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Starting in 1965, India's Green Revolution transformed the country's few fertile regions into veritable breadbaskets, quadrupling India's output of wheat and rice. The revolution brought new irrigation techniques, hybrid seeds, fertilizers, pesticides, herbicides, and mechanization. Punjab's farmers became heroes of a self-sufficient India no longer dependent upon shipments of foreign grain and making a clean cut with a past full of mass starvation and food aid from the United States.
Times have changed, says Prof. R. K. Mahajan, an agricultural economist at Punjabi University. "The Green Revolution is not as green as it was earlier—it has now become brown and pale," he says. "The profit margins have skewed to the minimum."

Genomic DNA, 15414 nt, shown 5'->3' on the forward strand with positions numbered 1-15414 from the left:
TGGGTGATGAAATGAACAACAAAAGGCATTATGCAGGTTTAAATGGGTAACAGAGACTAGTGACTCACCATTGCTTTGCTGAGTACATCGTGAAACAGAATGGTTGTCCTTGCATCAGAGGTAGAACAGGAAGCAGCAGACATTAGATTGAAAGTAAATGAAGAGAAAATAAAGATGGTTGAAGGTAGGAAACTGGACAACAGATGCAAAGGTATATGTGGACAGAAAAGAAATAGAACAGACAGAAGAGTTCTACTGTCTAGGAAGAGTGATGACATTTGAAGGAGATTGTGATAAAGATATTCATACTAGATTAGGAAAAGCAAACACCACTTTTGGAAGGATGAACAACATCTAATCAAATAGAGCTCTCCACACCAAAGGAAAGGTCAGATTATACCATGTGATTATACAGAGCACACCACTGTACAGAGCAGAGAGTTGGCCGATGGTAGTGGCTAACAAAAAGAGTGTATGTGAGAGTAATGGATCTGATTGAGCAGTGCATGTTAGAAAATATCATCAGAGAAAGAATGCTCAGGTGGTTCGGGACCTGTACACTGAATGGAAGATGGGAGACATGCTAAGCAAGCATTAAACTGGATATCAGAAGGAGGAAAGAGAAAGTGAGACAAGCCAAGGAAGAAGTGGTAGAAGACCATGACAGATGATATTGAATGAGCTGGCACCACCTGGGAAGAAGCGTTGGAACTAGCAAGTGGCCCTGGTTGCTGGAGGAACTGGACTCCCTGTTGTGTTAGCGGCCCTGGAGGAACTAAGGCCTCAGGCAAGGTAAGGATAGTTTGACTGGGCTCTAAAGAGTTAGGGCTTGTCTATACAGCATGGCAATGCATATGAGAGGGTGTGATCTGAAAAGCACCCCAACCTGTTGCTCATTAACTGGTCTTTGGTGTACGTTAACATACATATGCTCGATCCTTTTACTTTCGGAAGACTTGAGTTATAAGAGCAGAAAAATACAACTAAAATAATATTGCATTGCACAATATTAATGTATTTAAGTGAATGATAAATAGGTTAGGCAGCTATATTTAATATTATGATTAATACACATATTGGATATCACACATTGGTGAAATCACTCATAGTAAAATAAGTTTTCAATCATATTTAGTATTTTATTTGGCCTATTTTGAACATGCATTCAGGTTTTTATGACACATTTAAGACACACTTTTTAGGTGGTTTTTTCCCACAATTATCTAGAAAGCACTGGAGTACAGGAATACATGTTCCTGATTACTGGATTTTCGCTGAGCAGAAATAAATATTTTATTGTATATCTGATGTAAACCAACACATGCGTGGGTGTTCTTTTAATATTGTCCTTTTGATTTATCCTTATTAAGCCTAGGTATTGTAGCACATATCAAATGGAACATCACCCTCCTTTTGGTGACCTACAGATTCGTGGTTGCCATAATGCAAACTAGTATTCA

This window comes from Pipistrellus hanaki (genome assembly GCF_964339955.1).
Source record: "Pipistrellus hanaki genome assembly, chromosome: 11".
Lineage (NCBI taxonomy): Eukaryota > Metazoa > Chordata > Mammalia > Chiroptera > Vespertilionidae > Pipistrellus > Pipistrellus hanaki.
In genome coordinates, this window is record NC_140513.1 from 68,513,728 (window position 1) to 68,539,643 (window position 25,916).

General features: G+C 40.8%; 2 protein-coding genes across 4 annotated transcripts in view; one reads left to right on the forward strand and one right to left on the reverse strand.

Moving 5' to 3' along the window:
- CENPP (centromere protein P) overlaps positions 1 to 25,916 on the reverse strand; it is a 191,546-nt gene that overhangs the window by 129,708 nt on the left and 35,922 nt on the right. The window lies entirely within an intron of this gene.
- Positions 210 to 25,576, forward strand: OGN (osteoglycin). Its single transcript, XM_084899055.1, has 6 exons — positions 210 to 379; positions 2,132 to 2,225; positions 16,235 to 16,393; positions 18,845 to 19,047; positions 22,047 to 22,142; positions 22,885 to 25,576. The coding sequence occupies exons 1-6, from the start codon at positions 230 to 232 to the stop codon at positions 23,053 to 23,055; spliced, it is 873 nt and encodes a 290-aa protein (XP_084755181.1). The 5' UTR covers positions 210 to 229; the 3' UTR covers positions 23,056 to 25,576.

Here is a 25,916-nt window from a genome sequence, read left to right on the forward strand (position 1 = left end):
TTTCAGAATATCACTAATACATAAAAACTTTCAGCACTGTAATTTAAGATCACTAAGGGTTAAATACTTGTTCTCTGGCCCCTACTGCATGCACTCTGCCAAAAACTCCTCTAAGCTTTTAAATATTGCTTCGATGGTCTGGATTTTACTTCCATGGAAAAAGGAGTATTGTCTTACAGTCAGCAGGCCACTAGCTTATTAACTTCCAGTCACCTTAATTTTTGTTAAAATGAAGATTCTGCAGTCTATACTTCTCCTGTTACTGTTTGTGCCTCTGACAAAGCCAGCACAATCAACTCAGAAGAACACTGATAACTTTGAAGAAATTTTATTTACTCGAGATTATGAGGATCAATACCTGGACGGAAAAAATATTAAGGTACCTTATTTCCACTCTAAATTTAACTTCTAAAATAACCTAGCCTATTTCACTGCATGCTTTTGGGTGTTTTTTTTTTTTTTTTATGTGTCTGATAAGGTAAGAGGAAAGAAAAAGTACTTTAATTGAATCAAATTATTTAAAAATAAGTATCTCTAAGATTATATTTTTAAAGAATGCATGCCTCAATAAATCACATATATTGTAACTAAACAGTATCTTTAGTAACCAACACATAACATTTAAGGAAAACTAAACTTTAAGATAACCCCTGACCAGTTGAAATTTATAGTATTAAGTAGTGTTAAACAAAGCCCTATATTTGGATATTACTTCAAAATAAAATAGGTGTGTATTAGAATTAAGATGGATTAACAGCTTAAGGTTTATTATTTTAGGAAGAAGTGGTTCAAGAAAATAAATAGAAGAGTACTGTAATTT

The Green Revolution hardly seems to have made much of an impact in terms of well-being here. Rural poverty abounds, malarial mosquitoes breed in stagnant pools of water, and bullock carts far outnumber motor vehicles.